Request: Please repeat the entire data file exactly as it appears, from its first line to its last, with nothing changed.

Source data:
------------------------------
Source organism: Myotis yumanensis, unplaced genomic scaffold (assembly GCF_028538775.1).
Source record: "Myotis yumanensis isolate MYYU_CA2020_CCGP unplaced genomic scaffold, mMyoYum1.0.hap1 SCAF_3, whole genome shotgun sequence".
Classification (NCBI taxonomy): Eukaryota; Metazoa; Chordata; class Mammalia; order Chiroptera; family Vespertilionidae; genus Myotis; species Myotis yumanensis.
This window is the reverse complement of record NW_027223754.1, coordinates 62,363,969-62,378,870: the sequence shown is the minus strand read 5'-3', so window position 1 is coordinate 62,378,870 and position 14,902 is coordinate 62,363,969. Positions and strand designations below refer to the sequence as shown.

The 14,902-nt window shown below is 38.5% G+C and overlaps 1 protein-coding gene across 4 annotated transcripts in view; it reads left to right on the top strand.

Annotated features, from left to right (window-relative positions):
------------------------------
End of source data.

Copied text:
Source organism: Myotis yumanensis, unplaced genomic scaffold (assembly GCF_028538775.1).
Source record: "Myotis yumanensis isolate MYYU_CA2020_CCGP unplaced genomic scaffold, mMyoYum1.0.hap1 SCAF_3, whole genome shotgun sequence".
Classification (NCBI taxonomy): Eukaryota; Metazoa; Chordata; class Mammalia; order Chiroptera; family Vespertilionidae; genus Myotis; species Myotis yumanensis.
This window is the reverse complement of record NW_027223754.1, coordinates 62,363,969-62,378,870: the sequence shown is the minus strand read 5'-3', so window position 1 is coordinate 62,378,870 and position 14,902 is coordinate 62,363,969. Positions and strand designations below refer to the sequence as shown.

The 14,902-nt window shown below is 38.5% G+C and overlaps 1 protein-coding gene across 4 annotated transcripts in view; it reads left to right on the top strand.

Annotated features, from left to right (window-relative positions):